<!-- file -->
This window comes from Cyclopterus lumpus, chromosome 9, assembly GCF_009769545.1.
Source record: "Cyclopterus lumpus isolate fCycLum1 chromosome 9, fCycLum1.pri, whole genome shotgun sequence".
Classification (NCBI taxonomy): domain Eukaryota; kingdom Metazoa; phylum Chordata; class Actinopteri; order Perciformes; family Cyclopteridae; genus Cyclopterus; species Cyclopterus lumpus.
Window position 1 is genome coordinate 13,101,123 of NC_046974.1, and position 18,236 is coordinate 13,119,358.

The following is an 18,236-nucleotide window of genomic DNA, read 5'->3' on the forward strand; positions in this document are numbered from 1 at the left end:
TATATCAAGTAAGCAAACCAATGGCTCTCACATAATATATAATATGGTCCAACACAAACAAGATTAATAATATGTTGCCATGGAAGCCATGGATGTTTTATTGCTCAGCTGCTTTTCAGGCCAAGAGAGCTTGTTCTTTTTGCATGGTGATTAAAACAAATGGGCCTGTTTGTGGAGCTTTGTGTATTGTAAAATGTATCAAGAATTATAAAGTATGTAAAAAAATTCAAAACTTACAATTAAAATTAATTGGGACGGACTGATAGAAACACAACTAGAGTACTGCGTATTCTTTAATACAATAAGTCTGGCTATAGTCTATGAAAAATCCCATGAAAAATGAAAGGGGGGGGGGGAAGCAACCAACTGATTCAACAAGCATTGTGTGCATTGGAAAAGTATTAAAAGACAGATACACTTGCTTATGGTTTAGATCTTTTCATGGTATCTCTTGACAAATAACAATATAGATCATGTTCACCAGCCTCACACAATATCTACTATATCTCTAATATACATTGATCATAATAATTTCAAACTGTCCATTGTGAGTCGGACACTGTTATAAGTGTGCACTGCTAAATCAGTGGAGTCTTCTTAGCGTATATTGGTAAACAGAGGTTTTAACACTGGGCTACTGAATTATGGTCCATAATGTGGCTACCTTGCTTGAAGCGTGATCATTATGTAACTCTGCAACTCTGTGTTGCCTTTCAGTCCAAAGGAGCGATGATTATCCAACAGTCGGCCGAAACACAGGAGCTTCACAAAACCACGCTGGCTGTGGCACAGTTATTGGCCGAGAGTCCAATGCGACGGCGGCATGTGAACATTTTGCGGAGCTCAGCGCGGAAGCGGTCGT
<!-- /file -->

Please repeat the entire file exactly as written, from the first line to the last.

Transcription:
This window comes from Cyclopterus lumpus, chromosome 9, assembly GCF_009769545.1.
Source record: "Cyclopterus lumpus isolate fCycLum1 chromosome 9, fCycLum1.pri, whole genome shotgun sequence".
Classification (NCBI taxonomy): domain Eukaryota; kingdom Metazoa; phylum Chordata; class Actinopteri; order Perciformes; family Cyclopteridae; genus Cyclopterus; species Cyclopterus lumpus.
Window position 1 is genome coordinate 13,101,123 of NC_046974.1, and position 18,236 is coordinate 13,119,358.

The following is an 18,236-nucleotide window of genomic DNA, read 5'->3' on the forward strand; positions in this document are numbered from 1 at the left end:
TATATCAAGTAAGCAAACCAATGGCTCTCACATAATATATAATATGGTCCAACACAAACAAGATTAATAATATGTTGCCATGGAAGCCATGGATGTTTTATTGCTCAGCTGCTTTTCAGGCCAAGAGAGCTTGTTCTTTTTGCATGGTGATTAAAACAAATGGGCCTGTTTGTGGAGCTTTGTGTATTGTAAAATGTATCAAGAATTATAAAGTATGTAAAAAAATTCAAAACTTACAATTAAAATTAATTGGGACGGACTGATAGAAACACAACTAGAGTACTGCGTATTCTTTAATACAATAAGTCTGGCTATAGTCTATGAAAAATCCCATGAAAAATGAAAGGGGGGGGGGGAAGCAACCAACTGATTCAACAAGCATTGTGTGCATTGGAAAAGTATTAAAAGACAGATACACTTGCTTATGGTTTAGATCTTTTCATGGTATCTCTTGACAAATAACAATATAGATCATGTTCACCAGCCTCACACAATATCTACTATATCTCTAATATACATTGATCATAATAATTTCAAACTGTCCATTGTGAGTCGGACACTGTTATAAGTGTGCACTGCTAAATCAGTGGAGTCTTCTTAGCGTATATTGGTAAACAGAGGTTTTAACACTGGGCTACTGAATTATGGTCCATAATGTGGCTACCTTGCTTGAAGCGTGATCATTATGTAACTCTGCAACTCTGTGTTGCCTTTCAGTCCAAAGGAGCGATGATTATCCAACAGTCGGCCGAAACACAGGAGCTTCACAAAACCACGCTGGCTGTGGCACAGTTATTGGCCGAGAGTCCAATGCGACGGCGGCATGTGAACATTTTGCGGAGCTCAGCGCGGAAGCGGTCGT